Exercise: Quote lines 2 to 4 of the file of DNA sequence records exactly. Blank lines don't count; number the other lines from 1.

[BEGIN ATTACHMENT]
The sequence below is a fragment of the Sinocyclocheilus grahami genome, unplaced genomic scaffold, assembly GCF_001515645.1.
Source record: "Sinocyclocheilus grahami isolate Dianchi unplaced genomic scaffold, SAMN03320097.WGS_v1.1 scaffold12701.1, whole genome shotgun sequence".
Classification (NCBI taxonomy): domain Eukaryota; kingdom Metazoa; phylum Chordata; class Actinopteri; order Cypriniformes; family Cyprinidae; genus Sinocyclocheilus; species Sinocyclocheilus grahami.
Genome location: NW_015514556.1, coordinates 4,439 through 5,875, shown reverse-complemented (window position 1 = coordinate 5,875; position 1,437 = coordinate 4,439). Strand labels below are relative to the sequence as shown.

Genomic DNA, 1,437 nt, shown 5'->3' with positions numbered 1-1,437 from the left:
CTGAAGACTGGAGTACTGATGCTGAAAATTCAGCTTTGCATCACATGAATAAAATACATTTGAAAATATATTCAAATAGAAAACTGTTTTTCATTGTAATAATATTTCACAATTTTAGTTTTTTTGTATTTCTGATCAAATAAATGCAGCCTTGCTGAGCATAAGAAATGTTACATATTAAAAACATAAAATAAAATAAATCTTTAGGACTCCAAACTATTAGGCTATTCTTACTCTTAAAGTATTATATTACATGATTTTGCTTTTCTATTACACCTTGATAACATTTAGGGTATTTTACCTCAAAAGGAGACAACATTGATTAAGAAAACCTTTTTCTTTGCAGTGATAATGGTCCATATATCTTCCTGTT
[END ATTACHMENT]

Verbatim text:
Source record: "Sinocyclocheilus grahami isolate Dianchi unplaced genomic scaffold, SAMN03320097.WGS_v1.1 scaffold12701.1, whole genome shotgun sequence".
Classification (NCBI taxonomy): domain Eukaryota; kingdom Metazoa; phylum Chordata; class Actinopteri; order Cypriniformes; family Cyprinidae; genus Sinocyclocheilus; species Sinocyclocheilus grahami.
Genome location: NW_015514556.1, coordinates 4,439 through 5,875, shown reverse-complemented (window position 1 = coordinate 5,875; position 1,437 = coordinate 4,439). Strand labels below are relative to the sequence as shown.